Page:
When the adults saw Passaro approaching, they produced a prusten, a sound unique to cats that indicates familiarity and happiness. It sounds like they breathe out while making a repeating hum, which sounds very peculiar! They also mew, squeak, growl, hiss. They are very "conversational".
Threats to population in the wild
The problem with clouded leopards is that almost nothing is known about them in the wild. They are very secretive, nocturnal and live in inhospitable environments, so studying them has proven to be difficult. Only six clouded leopards have ever been radio collared, and very few have been photographed on camera traps; therefore, their populations are virtually unknown.
Rick Passaro holds his furry friends at the Khao Kheow Open Zoo.
What is certainly known though, is their numbers are declining. With the tragic rate of deforestation, the number of habitats available for these cats is shrinking.
Also, the beautiful coat that affords them great camouflage in the forest is sought after by collectors of pelts in the illegal wildlife trade. Their body parts are used as medicines and they are also eaten as food. The illegal trade is rife and this is a very serious threat to the wild population.
Organisations like WildAid and the wildlife trade monitoring network, Traffic, are taking great steps to clamp down on the illegal trade, but the trade remains active. The slogan is true: When the buying stops, the killing can, too.
The pet trade is also a problem. Although the young cats are extremely cute, when they become adults, they are very powerful and retain their wild instincts. Their teeth and claws are potentially lethal weapons against an owner, but sadly, people only see the cute cubs and naively buy them. This often leads to a death sentence or living in horrible conditions.
Clouded leopard consortium
Rick Passaro and his team are doing wonders for the clouded leopard gene pool and are actually breeding more clouded leopards than they can handle! I am confident in saying that Passaro's team have had more breeding success than any other group in the world.
He has sent breeding pairs to zoos in the US and Singapore as well as those within Thailand. He is very selective over which cats breed with which, in order to keep the gene pool as diverse as possible.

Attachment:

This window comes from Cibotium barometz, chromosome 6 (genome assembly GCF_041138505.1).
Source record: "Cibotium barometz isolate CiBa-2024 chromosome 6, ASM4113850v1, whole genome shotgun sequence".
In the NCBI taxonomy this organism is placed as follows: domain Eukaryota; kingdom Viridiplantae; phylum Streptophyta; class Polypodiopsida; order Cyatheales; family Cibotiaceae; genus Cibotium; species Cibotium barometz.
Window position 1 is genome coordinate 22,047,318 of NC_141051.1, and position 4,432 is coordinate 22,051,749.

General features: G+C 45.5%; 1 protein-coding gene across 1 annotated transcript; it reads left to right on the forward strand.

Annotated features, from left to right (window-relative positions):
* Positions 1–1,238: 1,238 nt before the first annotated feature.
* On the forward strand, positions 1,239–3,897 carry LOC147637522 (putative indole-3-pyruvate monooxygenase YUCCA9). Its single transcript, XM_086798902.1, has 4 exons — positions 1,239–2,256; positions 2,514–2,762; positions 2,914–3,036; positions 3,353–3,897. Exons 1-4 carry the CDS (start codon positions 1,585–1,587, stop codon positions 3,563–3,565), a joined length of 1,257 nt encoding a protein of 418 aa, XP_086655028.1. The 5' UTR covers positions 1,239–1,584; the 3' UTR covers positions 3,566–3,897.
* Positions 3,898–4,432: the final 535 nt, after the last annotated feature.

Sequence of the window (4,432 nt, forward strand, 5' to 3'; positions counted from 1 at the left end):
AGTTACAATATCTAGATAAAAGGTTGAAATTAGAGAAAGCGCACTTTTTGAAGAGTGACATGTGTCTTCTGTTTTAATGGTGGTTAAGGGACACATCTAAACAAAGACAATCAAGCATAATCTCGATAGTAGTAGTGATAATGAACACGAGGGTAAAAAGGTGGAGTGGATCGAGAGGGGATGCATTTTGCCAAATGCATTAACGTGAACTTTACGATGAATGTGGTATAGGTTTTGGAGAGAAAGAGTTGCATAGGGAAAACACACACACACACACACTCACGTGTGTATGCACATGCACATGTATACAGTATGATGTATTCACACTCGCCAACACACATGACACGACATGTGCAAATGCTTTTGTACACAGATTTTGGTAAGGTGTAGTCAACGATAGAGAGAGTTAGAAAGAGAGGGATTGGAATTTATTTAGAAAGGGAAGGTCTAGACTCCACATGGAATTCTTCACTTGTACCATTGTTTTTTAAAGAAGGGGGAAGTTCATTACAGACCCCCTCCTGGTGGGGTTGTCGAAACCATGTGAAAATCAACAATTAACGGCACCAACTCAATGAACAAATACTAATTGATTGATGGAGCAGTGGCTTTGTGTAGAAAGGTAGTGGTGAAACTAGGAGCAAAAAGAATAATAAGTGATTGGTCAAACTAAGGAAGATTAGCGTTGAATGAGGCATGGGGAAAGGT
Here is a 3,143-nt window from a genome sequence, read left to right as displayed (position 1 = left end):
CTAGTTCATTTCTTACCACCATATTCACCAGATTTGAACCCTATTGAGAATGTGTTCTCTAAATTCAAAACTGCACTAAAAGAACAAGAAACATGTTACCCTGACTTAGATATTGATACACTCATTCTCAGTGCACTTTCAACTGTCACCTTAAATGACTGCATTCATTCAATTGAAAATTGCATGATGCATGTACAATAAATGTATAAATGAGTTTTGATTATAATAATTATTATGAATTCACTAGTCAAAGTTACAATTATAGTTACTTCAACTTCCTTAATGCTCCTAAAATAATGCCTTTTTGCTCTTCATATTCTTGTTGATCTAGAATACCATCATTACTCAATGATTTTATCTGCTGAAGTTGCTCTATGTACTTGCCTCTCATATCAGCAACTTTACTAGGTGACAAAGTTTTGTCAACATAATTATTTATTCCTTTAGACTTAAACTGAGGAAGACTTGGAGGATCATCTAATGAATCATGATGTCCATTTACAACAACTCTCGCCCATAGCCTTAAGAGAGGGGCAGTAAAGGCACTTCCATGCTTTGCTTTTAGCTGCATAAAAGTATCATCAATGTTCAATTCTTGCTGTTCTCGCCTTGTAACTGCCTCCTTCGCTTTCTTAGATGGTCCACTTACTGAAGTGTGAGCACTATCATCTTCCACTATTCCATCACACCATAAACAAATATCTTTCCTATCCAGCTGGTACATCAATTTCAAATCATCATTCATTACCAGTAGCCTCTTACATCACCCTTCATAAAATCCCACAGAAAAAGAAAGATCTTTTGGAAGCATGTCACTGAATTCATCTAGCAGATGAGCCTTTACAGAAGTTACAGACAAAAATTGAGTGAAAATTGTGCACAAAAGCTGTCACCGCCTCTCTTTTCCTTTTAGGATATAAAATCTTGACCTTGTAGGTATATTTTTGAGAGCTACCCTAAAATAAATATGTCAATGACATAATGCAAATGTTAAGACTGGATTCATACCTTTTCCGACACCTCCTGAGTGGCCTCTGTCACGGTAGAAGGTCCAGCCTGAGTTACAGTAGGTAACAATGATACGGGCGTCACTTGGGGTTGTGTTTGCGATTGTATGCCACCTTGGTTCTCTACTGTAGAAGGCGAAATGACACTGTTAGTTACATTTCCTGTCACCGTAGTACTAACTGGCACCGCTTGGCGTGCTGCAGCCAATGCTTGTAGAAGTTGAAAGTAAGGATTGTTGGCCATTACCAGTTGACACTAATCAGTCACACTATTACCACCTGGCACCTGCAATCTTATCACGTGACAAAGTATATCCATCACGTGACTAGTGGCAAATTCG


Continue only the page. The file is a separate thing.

Currently, he has cats of all ages, from three weeks to two months, to juveniles, and all the way through to adults over 12 years old.
Along with the breeding programme, Passaro is attempting to gain more information on their reproductive behaviour. Faecal samples from the cats are collected, recorded, frozen and sent to the US for hormone analysis.
One goal is to try to understand whether the cats have a certain breeding period and another is to see when females come into oestrus. This research can also help ascertain stress levels in the cats as well as yield other useful information. The more they can find out, the better it will be for the future of clouded leopards, both in the wild and captivity.
My friend who visited the Khao Kheow Open Zoo with me asked if their decline in population was simply a natural cycle. The answer is no. If it were not for human interference, the clouded leopard population would be stable, if not increasing. Their decline is exclusively human induced.
It is therefore imperative that we have people like Rick Passaro. He gives his time to make sure that these magnificent cats have a future. His programme relies solely on donations. Contact him at firstname.lastname@example.org
David Canavan has an MSc in Behavioural Ecology and is the Head of Secondary at Garden International School. David is fascinated by science and loves animals, especially the dangerous kind! You may contact David at email@example.com